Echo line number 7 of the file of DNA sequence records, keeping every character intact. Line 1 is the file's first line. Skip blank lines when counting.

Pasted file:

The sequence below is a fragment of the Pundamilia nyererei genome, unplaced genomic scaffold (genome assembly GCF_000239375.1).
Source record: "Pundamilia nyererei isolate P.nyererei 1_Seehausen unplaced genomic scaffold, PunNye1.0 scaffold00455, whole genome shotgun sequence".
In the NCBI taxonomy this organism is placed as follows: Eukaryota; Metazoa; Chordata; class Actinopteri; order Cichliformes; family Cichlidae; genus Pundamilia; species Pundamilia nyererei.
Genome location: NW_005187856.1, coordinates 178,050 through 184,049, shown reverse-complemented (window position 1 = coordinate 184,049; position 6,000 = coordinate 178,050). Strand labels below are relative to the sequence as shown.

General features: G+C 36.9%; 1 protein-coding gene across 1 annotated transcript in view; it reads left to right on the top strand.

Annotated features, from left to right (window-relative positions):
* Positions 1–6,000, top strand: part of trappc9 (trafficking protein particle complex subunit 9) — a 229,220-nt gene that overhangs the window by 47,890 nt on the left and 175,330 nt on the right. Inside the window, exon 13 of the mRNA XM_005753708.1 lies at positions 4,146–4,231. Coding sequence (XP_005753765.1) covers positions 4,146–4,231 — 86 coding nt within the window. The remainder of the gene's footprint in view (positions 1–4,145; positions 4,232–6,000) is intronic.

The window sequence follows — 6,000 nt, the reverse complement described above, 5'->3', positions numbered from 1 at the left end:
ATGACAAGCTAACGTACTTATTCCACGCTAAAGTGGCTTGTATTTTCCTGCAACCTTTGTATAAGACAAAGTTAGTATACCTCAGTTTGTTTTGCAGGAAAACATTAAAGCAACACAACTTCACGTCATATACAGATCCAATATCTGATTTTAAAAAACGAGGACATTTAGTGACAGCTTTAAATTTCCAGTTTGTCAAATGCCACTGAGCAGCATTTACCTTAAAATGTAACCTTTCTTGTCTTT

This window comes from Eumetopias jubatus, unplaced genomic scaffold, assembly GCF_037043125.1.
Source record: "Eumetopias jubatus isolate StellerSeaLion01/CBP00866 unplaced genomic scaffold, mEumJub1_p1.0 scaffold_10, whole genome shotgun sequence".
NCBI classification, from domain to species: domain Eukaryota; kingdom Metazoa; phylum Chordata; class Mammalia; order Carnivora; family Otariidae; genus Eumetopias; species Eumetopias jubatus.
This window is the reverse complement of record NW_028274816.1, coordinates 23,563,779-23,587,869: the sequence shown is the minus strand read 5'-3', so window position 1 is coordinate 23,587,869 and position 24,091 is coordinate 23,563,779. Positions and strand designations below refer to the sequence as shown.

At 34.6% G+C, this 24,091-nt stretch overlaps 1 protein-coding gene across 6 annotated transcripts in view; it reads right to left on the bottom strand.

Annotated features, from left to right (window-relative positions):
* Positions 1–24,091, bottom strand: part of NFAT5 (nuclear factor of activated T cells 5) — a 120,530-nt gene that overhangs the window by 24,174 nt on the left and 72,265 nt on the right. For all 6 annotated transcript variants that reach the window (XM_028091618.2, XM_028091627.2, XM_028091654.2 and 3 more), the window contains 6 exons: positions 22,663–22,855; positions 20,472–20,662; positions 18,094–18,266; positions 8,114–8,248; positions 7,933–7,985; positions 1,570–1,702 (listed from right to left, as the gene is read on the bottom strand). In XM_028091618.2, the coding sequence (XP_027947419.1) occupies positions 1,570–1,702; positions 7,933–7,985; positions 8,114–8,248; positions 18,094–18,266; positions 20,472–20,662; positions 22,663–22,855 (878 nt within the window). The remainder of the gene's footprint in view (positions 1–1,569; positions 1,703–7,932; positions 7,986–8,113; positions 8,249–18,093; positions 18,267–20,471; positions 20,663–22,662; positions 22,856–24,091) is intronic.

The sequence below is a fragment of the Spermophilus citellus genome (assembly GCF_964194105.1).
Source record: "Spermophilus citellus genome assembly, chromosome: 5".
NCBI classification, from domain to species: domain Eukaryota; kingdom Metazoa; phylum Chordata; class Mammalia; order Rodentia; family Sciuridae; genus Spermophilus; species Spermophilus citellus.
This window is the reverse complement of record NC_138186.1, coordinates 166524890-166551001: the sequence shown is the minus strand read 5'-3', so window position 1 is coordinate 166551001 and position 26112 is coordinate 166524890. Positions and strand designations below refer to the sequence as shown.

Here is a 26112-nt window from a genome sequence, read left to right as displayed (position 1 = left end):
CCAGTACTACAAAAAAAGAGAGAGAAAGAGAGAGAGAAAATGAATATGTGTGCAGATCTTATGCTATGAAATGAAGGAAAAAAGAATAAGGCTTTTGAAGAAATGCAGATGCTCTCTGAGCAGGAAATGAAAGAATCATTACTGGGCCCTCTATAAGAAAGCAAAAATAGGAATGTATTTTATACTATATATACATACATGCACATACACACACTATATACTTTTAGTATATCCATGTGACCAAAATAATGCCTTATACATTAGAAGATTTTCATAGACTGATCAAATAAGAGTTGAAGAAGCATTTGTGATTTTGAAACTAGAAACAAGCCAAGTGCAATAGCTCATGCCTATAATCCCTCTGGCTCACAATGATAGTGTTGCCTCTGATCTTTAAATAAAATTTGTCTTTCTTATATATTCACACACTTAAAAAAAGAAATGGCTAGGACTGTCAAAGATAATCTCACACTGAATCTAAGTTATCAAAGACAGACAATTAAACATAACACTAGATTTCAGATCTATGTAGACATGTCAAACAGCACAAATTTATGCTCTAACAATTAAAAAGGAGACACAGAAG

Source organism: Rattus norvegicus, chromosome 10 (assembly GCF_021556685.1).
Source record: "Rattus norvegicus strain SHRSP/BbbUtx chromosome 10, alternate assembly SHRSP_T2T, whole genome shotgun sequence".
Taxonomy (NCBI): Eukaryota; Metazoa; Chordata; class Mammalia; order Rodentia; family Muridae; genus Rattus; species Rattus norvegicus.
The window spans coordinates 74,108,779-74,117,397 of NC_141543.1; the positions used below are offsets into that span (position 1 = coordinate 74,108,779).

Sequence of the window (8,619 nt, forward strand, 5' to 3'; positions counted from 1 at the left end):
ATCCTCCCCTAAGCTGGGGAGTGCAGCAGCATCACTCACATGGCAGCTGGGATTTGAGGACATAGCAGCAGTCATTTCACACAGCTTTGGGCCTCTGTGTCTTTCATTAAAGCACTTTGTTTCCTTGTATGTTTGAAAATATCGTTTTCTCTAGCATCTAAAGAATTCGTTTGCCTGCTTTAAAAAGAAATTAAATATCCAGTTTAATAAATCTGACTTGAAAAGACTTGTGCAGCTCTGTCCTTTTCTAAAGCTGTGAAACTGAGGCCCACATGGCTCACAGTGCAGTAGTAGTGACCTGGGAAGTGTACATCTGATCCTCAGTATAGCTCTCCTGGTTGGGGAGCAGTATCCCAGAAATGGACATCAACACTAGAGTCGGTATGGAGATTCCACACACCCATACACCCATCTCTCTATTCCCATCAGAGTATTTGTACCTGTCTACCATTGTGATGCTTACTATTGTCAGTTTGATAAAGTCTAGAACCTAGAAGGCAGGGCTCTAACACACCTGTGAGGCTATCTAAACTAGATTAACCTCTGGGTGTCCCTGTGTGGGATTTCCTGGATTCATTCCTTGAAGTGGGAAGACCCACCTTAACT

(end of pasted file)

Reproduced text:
* Positions 1–6,000, top strand: part of trappc9 (trafficking protein particle complex subunit 9) — a 229,220-nt gene that overhangs the window by 47,890 nt on the left and 175,330 nt on the right. Inside the window, exon 13 of the mRNA XM_005753708.1 lies at positions 4,146–4,231. Coding sequence (XP_005753765.1) covers positions 4,146–4,231 — 86 coding nt within the window. The remainder of the gene's footprint in view (positions 1–4,145; positions 4,232–6,000) is intronic.